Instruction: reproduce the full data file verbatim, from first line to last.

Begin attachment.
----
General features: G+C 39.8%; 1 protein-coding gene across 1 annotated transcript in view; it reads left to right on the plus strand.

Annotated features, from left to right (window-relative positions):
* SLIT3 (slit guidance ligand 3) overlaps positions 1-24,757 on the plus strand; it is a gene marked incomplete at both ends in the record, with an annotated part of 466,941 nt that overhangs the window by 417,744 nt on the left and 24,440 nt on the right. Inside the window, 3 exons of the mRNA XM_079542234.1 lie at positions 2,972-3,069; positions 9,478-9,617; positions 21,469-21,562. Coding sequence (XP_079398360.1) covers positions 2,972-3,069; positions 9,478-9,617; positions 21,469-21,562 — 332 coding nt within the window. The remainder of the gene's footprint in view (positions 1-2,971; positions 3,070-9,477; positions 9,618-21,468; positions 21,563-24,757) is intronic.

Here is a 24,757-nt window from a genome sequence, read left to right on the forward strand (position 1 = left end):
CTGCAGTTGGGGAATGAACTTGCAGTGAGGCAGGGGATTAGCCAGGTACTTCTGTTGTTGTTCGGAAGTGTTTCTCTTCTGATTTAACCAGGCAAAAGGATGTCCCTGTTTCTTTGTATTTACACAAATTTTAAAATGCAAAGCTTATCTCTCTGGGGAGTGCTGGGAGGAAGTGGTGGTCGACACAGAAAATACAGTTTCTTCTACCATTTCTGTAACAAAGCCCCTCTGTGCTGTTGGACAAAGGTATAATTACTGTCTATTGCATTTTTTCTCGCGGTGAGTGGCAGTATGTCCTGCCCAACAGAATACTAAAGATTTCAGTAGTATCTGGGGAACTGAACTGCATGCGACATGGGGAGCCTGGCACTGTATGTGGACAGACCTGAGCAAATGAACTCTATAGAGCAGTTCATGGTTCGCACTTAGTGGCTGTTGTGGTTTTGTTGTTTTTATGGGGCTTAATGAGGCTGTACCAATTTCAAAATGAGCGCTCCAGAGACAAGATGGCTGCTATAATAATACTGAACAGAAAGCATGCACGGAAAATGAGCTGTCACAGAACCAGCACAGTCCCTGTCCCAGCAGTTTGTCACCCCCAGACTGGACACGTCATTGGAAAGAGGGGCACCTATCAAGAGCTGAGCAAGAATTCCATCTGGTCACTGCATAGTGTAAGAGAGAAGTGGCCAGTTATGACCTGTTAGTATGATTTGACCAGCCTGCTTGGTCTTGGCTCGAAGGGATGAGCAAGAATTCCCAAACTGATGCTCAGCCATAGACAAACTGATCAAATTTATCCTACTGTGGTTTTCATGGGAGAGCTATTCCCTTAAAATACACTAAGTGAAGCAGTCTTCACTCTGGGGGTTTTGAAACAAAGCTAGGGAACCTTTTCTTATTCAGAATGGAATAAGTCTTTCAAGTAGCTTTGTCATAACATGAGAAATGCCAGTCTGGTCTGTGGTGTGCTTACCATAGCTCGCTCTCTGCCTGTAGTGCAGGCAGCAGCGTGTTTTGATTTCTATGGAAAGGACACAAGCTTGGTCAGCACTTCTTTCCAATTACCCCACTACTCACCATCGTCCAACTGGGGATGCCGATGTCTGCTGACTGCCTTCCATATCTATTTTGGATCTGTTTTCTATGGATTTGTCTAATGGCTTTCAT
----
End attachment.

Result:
General features: G+C 39.8%; 1 protein-coding gene across 1 annotated transcript in view; it reads left to right on the plus strand.

Annotated features, from left to right (window-relative positions):
* SLIT3 (slit guidance ligand 3) overlaps positions 1-24,757 on the plus strand; it is a gene marked incomplete at both ends in the record, with an annotated part of 466,941 nt that overhangs the window by 417,744 nt on the left and 24,440 nt on the right. Inside the window, 3 exons of the mRNA XM_079542234.1 lie at positions 2,972-3,069; positions 9,478-9,617; positions 21,469-21,562. Coding sequence (XP_079398360.1) covers positions 2,972-3,069; positions 9,478-9,617; positions 21,469-21,562 — 332 coding nt within the window. The remainder of the gene's footprint in view (positions 1-2,971; positions 3,070-9,477; positions 9,618-21,468; positions 21,563-24,757) is intronic.

Here is a 24,757-nt window from a genome sequence, read left to right on the forward strand (position 1 = left end):
CTGCAGTTGGGGAATGAACTTGCAGTGAGGCAGGGGATTAGCCAGGTACTTCTGTTGTTGTTCGGAAGTGTTTCTCTTCTGATTTAACCAGGCAAAAGGATGTCCCTGTTTCTTTGTATTTACACAAATTTTAAAATGCAAAGCTTATCTCTCTGGGGAGTGCTGGGAGGAAGTGGTGGTCGACACAGAAAATACAGTTTCTTCTACCATTTCTGTAACAAAGCCCCTCTGTGCTGTTGGACAAAGGTATAATTACTGTCTATTGCATTTTTTCTCGCGGTGAGTGGCAGTATGTCCTGCCCAACAGAATACTAAAGATTTCAGTAGTATCTGGGGAACTGAACTGCATGCGACATGGGGAGCCTGGCACTGTATGTGGACAGACCTGAGCAAATGAACTCTATAGAGCAGTTCATGGTTCGCACTTAGTGGCTGTTGTGGTTTTGTTGTTTTTATGGGGCTTAATGAGGCTGTACCAATTTCAAAATGAGCGCTCCAGAGACAAGATGGCTGCTATAATAATACTGAACAGAAAGCATGCACGGAAAATGAGCTGTCACAGAACCAGCACAGTCCCTGTCCCAGCAGTTTGTCACCCCCAGACTGGACACGTCATTGGAAAGAGGGGCACCTATCAAGAGCTGAGCAAGAATTCCATCTGGTCACTGCATAGTGTAAGAGAGAAGTGGCCAGTTATGACCTGTTAGTATGATTTGACCAGCCTGCTTGGTCTTGGCTCGAAGGGATGAGCAAGAATTCCCAAACTGATGCTCAGCCATAGACAAACTGATCAAATTTATCCTACTGTGGTTTTCATGGGAGAGCTATTCCCTTAAAATACACTAAGTGAAGCAGTCTTCACTCTGGGGGTTTTGAAACAAAGCTAGGGAACCTTTTCTTATTCAGAATGGAATAAGTCTTTCAAGTAGCTTTGTCATAACATGAGAAATGCCAGTCTGGTCTGTGGTGTGCTTACCATAGCTCGCTCTCTGCCTGTAGTGCAGGCAGCAGCGTGTTTTGATTTCTATGGAAAGGACACAAGCTTGGTCAGCACTTCTTTCCAATTACCCCACTACTCACCATCGTCCAACTGGGGATGCCGATGTCTGCTGACTGCCTTCCATATCTATTTTGGATCTGTTTTCTATGGATTTGTCTAATGGCTTTCAT